For June, we continue our consideration of the five Yamas with the fourth one, brahmacharya. Brahmacharya is perhaps the most misunderstood of the five Yamas, so I've turned to a wonderful book called Inside Patanjali's Words: Explore the Heart of Yoga by Rev. Jaganath Carrera (pp.212-213, p.191).
Here's what he says:
"Brahmacharya= life of self-mastery and liberation.
"Brahmacharya is usually translated as continence, chastity, or celibacy. But brahmacharya is not just about sexual matters. It literally translates as path to Brahma (Brahma = the Absolute, Spirit, holy, sacred, relating to sacred knowledge, prescribed by the Vedas, the supreme, the great, the creator deity.) That is why the word has been translated here with a phrase: to live a life of self-mastery and liberation.
"A life without physical intimacy is not only outside the desire of most sincere seekers, it does not reflect the deeper intent of the practice of brahmacharya.
"The reason brahmacharya is so closely associated with the sex act is because the sex act is one of the single greatest expenditures of the subtle energy necessary for spiritual progress. However, it should also be kept in mind that extreme anger, greed, and lust may waste even more energy.
"The good news is that living the Yoga life and engaging in regular Yoga practices helps attain and maintain the vital subtle energy we need for self-transformation.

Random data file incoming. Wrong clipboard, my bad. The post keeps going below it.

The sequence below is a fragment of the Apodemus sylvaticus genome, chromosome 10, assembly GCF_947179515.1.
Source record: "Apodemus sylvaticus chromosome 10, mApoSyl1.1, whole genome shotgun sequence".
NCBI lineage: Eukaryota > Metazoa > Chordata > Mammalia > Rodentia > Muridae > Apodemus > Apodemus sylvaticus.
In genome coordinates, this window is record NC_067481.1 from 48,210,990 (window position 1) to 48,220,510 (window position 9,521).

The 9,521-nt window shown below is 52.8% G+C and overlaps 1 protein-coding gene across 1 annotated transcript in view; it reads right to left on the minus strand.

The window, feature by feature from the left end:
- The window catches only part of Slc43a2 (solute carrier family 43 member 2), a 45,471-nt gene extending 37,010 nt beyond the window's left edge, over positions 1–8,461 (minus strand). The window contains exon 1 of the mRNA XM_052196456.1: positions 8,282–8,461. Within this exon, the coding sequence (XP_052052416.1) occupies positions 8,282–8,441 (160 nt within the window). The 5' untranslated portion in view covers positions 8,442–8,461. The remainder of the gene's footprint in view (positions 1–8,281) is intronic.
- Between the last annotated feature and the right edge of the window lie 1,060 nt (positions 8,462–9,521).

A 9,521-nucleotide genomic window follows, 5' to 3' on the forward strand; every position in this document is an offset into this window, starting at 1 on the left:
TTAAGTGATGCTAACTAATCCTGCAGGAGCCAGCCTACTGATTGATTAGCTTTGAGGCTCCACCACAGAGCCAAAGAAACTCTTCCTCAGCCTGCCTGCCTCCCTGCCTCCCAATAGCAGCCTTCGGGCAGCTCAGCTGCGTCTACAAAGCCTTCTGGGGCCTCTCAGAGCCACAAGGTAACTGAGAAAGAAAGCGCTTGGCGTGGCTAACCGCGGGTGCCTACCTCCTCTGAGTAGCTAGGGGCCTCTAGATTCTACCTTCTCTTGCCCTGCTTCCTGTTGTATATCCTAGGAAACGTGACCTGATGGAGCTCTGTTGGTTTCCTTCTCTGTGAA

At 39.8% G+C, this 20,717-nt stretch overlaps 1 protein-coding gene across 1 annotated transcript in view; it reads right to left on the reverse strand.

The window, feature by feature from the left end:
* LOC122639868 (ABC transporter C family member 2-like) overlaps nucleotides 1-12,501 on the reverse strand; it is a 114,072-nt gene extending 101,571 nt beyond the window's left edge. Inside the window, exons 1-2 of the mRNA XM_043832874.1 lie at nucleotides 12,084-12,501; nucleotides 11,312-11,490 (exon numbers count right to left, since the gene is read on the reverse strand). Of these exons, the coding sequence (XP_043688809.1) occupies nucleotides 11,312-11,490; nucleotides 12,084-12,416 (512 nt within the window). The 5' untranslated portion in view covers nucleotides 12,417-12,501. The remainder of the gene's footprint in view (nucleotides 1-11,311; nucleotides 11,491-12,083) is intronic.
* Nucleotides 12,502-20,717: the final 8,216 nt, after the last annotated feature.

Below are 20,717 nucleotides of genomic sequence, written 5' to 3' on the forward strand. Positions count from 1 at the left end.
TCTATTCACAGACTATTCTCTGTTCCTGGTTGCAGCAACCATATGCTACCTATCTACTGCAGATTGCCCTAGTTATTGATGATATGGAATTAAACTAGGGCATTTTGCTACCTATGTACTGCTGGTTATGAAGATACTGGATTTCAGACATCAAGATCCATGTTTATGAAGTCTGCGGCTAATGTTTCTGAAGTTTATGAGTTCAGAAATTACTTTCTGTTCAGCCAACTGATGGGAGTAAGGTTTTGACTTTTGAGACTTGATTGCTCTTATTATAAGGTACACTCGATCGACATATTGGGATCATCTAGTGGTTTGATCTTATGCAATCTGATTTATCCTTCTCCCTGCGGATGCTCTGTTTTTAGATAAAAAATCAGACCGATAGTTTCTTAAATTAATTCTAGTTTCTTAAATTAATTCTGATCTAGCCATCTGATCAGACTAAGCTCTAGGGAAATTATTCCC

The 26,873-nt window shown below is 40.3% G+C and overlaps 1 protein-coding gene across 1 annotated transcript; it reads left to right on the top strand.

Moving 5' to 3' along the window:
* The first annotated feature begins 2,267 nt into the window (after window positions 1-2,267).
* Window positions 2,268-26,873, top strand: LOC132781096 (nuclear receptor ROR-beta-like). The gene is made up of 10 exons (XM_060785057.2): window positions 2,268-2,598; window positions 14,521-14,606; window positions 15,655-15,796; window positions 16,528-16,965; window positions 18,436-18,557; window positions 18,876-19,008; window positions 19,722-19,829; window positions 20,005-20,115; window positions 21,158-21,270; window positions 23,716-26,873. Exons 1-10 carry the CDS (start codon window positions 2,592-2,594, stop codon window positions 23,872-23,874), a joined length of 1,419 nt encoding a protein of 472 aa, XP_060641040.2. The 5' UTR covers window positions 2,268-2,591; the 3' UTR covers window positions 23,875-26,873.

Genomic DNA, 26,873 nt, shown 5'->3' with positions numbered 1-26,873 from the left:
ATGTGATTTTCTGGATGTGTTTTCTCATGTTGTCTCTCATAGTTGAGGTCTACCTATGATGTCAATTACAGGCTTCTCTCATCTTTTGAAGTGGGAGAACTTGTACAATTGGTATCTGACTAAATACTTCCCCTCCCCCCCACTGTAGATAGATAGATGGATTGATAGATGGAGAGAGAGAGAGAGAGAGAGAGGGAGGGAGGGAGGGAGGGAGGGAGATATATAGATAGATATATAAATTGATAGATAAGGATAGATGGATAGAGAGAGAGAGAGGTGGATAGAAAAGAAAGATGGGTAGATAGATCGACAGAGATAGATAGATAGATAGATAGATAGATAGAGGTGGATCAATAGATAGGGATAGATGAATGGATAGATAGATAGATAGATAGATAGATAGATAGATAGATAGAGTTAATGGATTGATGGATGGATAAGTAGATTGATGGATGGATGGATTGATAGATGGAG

"For an adult student of Yoga, brahmacharya, as moderation of physical intimacy, becomes important. It doesn't mean that a yogi needs to be celibate. But excessive or self-centered sex wastes energy and can lead to confused, troublesome relationships and large expenditures of energy. On the other hand, a loving, giving, caring physical exchange between committed partners does not waste energy. For a yogi, the best sex takes place within a loving, committed partnership where the act becomes an expression of the depth of the relationship.
"In its broadest sense, brahmacharya is about not wasting energy. Energy is wasted when thoughts, words, or actions strengthen -- or give rise to -- ignorance. Behavior that only brings fleeting excitement, but not fulfillment or joy, or when it leads one away from their spiritual goals -- that is a waste of effort and energy.
"Brahmacharya invites us to examine how we spend our days, to assess every facet of our lives -- including our speech, thought processes, goals, recreation, diet, and habits -- to identify how what we do takes us closer or further from our spiritual intentions.
"The efficient use of attention, time, and energy is moderation -- and the essence of brahmacharya. Following this path enhances the depth, breadth, and speed of learning and growth.
"While these [continence or celibacy] are valid translations, we can consider the a wider context of the word, where it means to regulate all aspects of life in order to create and conserve energy and then apply that energy to the goal of liberation.
"The roots of the word mean to behave in a way that leads to Brahman, the Absolute. Brahmacharya, then, may be best understood as a moral, ethical life dedicated to liberation through self-mastery, one-pointedness of mind, and dedication (selfless service, devotion to Ishvara).
"When considering brahmacharya as sexual restraint, it can also include not using sex for manipulation or to work out psychological problems. Brahmacharya, within a relationship, can be defined as physical intimacy for expressing love, caring, fidelity, generosity, and devotion to another. In this context, brahmacharya is also about learning to discriminate between lust and love."
The Jivamukti-focus-of-the-month for June is written by Sharon Gannon and can be found here.